• A. 

      Dopa decarboxylase agonist

    • B. 

      Catechol-O-methyl transferase inhibitor

    • C. 

      Dopamine receptor antagonist

    • D. 

      Monoamine oxidase agonist

    • E. 

      Stimulator of dopamine breakdown

    • F. 

      Cruelty

    • G. 

      Assiduity

    • H. 

      Determination

    • I. 

      Delusions of grandeur

    • J. 

      Work ethic

  • 12. 
    Ropinirole is a
    • A. 

      Dopa decarboxylase inhibitor

    • B. 

      Dopamine receptor agonist

    • C. 

      Dopamine reuptake inhibitor

    • D. 

      Monoamine oxidase inhibitor

    • E. 

      Stimulator of dopamine release

  • 13. 
    Pramipexole is a
    • A. 

      Dopa decarboxylase inhibitor

    • B. 

      Dopamine receptor agonist

    • C. 

      Dopamine reuptake inhibitor

    • D. 

      Monoamine oxidase inhibitor

    • E. 

      Stimulator of dopamine release

  • 14. 
    Possible side effects of dopamine agonists such as ropinirole and prampipexole include (tick all that apply)
    • A. 

      Constipation

    • B. 

      Hallucinations

    • C. 

      Hypersexuality

    • D. 

      Nausea

    • E. 

      Pathological gambling

  • 15. 
    Metoclopramide is primarily used as an
    • A. 

      Anticoagulant

    • B. 

      Antidepressant

    • C.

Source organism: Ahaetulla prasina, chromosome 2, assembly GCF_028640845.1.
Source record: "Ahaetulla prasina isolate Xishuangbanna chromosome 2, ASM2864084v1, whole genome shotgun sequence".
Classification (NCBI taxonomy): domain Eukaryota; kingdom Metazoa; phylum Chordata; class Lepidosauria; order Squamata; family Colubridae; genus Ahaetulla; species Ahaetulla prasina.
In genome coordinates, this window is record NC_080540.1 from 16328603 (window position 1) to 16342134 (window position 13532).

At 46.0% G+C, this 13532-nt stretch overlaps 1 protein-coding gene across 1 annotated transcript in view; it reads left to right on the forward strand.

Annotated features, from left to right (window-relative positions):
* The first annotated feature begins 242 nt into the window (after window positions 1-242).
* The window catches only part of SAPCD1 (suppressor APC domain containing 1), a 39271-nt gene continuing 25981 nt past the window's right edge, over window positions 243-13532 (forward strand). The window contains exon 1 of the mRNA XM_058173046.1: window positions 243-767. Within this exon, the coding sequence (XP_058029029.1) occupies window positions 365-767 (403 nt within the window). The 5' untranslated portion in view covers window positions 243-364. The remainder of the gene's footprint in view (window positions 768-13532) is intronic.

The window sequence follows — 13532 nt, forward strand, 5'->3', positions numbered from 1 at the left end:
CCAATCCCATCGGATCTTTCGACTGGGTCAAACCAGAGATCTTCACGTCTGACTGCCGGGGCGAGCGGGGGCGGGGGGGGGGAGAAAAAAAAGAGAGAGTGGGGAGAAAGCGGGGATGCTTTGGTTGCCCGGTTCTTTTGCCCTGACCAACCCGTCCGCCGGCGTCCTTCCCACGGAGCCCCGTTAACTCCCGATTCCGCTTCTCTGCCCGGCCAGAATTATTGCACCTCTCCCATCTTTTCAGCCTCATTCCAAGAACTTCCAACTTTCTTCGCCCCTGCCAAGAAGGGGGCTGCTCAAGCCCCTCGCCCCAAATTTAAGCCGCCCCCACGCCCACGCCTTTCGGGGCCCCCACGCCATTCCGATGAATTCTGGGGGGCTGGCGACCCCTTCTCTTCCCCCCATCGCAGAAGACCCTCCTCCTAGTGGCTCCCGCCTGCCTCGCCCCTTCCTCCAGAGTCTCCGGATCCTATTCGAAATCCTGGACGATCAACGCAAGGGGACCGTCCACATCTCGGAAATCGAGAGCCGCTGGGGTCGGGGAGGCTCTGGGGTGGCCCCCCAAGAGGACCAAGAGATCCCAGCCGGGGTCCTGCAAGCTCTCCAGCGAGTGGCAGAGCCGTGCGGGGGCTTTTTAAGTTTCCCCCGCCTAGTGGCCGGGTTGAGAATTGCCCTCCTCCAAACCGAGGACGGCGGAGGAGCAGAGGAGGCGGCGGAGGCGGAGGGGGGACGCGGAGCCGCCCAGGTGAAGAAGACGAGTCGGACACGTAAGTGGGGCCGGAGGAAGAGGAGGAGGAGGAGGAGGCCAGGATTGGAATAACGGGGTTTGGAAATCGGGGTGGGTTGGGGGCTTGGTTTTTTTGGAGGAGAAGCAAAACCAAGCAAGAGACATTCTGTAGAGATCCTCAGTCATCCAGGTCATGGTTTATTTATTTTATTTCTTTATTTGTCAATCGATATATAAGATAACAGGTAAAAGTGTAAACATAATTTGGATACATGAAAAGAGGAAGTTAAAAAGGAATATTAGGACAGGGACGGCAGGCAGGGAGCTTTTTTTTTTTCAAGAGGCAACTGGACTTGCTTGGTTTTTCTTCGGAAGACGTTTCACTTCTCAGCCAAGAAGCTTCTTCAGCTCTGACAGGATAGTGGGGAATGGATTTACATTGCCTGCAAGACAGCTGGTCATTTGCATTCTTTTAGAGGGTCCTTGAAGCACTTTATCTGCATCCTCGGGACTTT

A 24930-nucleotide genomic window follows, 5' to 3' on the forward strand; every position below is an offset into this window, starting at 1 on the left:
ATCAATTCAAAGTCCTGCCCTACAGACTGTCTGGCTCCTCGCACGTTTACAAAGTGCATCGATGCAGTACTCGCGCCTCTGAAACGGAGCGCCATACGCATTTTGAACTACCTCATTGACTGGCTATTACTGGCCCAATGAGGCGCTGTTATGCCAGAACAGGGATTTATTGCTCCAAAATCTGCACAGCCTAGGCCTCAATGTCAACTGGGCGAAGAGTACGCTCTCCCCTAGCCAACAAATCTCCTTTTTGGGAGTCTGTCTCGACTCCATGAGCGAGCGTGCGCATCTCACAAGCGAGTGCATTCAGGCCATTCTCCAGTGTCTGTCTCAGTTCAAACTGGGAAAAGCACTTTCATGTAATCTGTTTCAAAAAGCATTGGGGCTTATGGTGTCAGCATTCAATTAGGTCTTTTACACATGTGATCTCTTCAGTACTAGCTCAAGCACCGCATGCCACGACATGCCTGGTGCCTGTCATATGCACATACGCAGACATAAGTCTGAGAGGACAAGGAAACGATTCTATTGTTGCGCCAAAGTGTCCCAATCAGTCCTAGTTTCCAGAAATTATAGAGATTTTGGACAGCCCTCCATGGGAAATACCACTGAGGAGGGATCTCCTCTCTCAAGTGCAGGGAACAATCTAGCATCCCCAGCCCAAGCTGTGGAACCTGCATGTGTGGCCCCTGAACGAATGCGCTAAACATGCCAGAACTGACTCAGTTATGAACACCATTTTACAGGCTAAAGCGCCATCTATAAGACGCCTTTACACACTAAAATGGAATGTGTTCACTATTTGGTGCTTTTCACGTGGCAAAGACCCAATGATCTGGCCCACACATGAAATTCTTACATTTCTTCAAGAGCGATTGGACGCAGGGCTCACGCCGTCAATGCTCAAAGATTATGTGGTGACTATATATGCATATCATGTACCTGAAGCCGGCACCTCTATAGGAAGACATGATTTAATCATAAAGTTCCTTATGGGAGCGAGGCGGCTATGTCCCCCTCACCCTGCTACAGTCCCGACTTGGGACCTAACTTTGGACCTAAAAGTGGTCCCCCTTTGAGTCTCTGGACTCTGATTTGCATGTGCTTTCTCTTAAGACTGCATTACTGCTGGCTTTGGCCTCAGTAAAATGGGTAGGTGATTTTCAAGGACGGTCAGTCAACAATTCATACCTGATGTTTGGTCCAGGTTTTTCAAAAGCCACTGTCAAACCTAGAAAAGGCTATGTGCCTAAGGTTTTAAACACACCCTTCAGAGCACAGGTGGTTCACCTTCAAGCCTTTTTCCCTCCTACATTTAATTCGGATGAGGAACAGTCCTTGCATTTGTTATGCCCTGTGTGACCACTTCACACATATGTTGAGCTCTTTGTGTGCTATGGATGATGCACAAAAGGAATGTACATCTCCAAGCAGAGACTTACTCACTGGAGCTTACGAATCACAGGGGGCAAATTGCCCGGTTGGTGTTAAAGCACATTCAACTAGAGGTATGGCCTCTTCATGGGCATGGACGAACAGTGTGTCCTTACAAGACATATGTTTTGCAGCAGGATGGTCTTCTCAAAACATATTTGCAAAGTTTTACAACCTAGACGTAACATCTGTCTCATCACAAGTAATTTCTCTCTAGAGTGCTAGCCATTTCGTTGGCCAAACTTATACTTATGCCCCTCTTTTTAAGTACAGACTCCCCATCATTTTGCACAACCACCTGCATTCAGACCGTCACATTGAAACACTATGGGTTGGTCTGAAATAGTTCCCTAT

Antiemetic

    • D. 

      Antihistamine

    • E. 

      Antipsychotic

  • 16. 
    Haloperidol is primarily used as an
    • A. 

      Anticoagulant

    • B. 

      Antidepressant

    • C. 

      Antiemetic

    • D. 

      Antihistamine

    • E. 

      Antipsychotic

    • F. 

      A spiritual awakening

    • G. 

      Crippling remorse

    • H. 

      Mixed emotions

    • I. 

      False dilemm

    • J. 

      Homesickness

  • 17. 
    The use of haloperidol and metoclopramide in Parkinsons disease is potentially problematic because they
    • A. 

      Block dopamine receptors

    • B. 

      Block dopamine reuptake

    • C. 

      Block dopamine synthesis

    • D. 

      Stimulate dopamine receptors

    • E. 

      Stimulate dopamine breakdown

  • 18. 
    The clinical potency of 'typical' antipsychotics shows good correlation with their ability to
    • A. 

      Block dopamine release

    • B. 

      Block dopamine D1 receptors

    • C. 

      Block dopamine D2 receptors

    • D. 

      Stimulate dopamine breakdown

    • E. 

      Stimulate dopamine reuptake

  • 19. 
    Dyskinesia is best described as
    • A. 

      Awareness of position and movement

    • B. 

      Excessive, abnormal, random fidgety movements

    • C. 

      Rhythmic oscillatory movement

    • D. 

      Slow or sustained abnormal movement of limb

    • E. 

      Stereotyped brief movement

  • 20. 
    Dopamine hydrochloride administered via the intravenous route does not cross the blood-brain barrier
    • A. 

      True

    • B. 

      False